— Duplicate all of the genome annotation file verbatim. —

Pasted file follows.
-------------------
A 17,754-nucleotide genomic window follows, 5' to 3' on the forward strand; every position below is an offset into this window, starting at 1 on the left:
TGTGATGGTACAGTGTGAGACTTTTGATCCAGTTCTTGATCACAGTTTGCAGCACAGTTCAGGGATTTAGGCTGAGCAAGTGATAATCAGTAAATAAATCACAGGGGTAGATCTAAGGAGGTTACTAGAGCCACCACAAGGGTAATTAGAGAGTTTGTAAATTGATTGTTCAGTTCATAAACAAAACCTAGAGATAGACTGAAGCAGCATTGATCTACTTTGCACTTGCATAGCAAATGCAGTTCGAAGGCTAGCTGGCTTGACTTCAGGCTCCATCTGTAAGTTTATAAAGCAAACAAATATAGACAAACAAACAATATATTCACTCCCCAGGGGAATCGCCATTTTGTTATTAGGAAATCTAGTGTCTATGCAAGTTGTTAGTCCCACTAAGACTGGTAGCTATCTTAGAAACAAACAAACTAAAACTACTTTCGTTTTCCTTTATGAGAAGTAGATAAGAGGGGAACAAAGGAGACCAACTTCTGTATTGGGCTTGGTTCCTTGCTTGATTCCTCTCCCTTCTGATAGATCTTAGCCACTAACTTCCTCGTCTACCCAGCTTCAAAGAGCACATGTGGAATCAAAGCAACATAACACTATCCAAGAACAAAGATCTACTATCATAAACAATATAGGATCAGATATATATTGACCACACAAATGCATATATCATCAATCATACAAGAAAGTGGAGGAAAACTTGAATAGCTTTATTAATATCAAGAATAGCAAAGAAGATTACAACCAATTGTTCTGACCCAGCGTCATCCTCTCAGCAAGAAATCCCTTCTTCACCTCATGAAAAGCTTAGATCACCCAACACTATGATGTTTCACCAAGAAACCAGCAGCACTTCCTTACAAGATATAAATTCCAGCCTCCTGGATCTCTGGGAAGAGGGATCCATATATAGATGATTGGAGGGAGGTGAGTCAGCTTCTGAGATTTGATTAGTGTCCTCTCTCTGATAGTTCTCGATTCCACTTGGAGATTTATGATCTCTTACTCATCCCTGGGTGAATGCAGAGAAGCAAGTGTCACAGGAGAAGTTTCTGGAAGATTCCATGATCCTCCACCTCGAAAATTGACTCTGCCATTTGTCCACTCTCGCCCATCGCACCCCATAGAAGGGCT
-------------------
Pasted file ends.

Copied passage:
A 17,754-nucleotide genomic window follows, 5' to 3' on the forward strand; every position below is an offset into this window, starting at 1 on the left:
TGTGATGGTACAGTGTGAGACTTTTGATCCAGTTCTTGATCACAGTTTGCAGCACAGTTCAGGGATTTAGGCTGAGCAAGTGATAATCAGTAAATAAATCACAGGGGTAGATCTAAGGAGGTTACTAGAGCCACCACAAGGGTAATTAGAGAGTTTGTAAATTGATTGTTCAGTTCATAAACAAAACCTAGAGATAGACTGAAGCAGCATTGATCTACTTTGCACTTGCATAGCAAATGCAGTTCGAAGGCTAGCTGGCTTGACTTCAGGCTCCATCTGTAAGTTTATAAAGCAAACAAATATAGACAAACAAACAATATATTCACTCCCCAGGGGAATCGCCATTTTGTTATTAGGAAATCTAGTGTCTATGCAAGTTGTTAGTCCCACTAAGACTGGTAGCTATCTTAGAAACAAACAAACTAAAACTACTTTCGTTTTCCTTTATGAGAAGTAGATAAGAGGGGAACAAAGGAGACCAACTTCTGTATTGGGCTTGGTTCCTTGCTTGATTCCTCTCCCTTCTGATAGATCTTAGCCACTAACTTCCTCGTCTACCCAGCTTCAAAGAGCACATGTGGAATCAAAGCAACATAACACTATCCAAGAACAAAGATCTACTATCATAAACAATATAGGATCAGATATATATTGACCACACAAATGCATATATCATCAATCATACAAGAAAGTGGAGGAAAACTTGAATAGCTTTATTAATATCAAGAATAGCAAAGAAGATTACAACCAATTGTTCTGACCCAGCGTCATCCTCTCAGCAAGAAATCCCTTCTTCACCTCATGAAAAGCTTAGATCACCCAACACTATGATGTTTCACCAAGAAACCAGCAGCACTTCCTTACAAGATATAAATTCCAGCCTCCTGGATCTCTGGGAAGAGGGATCCATATATAGATGATTGGAGGGAGGTGAGTCAGCTTCTGAGATTTGATTAGTGTCCTCTCTCTGATAGTTCTCGATTCCACTTGGAGATTTATGATCTCTTACTCATCCCTGGGTGAATGCAGAGAAGCAAGTGTCACAGGAGAAGTTTCTGGAAGATTCCATGATCCTCCACCTCGAAAATTGACTCTGCCATTTGTCCACTCTCGCCCATCGCACCCCATAGAAGGGCT